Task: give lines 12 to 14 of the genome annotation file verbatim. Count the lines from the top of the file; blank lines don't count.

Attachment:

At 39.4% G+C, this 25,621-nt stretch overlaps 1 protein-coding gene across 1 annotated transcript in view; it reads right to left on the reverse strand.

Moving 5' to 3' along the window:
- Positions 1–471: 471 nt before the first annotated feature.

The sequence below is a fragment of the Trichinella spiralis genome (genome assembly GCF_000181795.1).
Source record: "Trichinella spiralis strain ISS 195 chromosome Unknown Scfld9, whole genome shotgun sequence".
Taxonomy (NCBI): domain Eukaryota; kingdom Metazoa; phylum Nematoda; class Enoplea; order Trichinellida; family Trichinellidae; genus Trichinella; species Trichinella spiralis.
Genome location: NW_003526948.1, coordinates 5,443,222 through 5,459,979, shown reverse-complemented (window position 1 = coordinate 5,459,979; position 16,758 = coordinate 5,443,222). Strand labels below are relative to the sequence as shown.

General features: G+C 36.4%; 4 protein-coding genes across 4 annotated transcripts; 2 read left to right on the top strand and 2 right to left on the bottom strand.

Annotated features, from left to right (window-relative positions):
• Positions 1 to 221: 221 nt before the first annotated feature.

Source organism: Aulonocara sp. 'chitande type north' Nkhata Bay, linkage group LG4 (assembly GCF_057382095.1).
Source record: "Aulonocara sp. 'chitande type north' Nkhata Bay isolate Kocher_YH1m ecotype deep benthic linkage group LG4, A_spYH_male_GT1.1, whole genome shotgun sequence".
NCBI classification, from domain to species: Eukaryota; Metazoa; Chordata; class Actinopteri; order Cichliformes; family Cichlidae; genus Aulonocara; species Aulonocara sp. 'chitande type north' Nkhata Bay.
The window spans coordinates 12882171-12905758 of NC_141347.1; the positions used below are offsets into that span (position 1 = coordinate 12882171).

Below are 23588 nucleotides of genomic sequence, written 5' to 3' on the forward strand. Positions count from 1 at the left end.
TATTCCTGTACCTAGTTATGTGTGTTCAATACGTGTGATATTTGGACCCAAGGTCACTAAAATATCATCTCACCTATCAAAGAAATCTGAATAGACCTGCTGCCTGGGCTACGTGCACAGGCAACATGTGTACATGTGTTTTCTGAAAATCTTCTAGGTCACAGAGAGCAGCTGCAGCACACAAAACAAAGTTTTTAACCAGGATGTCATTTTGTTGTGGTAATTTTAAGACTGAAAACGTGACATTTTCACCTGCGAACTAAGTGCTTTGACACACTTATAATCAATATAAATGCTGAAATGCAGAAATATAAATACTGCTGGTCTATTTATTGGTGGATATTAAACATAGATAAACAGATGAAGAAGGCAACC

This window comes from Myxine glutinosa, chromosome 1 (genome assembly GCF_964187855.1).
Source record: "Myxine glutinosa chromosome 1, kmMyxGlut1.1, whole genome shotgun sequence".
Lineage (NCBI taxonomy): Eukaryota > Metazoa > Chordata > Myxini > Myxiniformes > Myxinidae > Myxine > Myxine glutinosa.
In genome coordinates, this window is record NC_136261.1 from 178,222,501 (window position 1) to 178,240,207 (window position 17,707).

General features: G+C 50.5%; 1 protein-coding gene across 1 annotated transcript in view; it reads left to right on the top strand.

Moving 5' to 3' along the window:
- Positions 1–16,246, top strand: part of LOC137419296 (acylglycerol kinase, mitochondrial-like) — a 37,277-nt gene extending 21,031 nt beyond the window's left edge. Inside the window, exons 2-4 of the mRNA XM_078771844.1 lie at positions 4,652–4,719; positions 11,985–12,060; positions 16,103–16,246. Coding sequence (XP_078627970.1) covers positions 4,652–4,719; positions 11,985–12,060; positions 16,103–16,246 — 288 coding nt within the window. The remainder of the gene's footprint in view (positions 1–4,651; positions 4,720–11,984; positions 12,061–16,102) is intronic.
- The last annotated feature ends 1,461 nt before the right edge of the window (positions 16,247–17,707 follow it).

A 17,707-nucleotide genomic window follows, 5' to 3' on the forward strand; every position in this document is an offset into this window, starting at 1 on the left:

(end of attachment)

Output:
Source record: "Aulonocara sp. 'chitande type north' Nkhata Bay isolate Kocher_YH1m ecotype deep benthic linkage group LG4, A_spYH_male_GT1.1, whole genome shotgun sequence".
NCBI classification, from domain to species: Eukaryota; Metazoa; Chordata; class Actinopteri; order Cichliformes; family Cichlidae; genus Aulonocara; species Aulonocara sp. 'chitande type north' Nkhata Bay.
The window spans coordinates 12882171-12905758 of NC_141347.1; the positions used below are offsets into that span (position 1 = coordinate 12882171).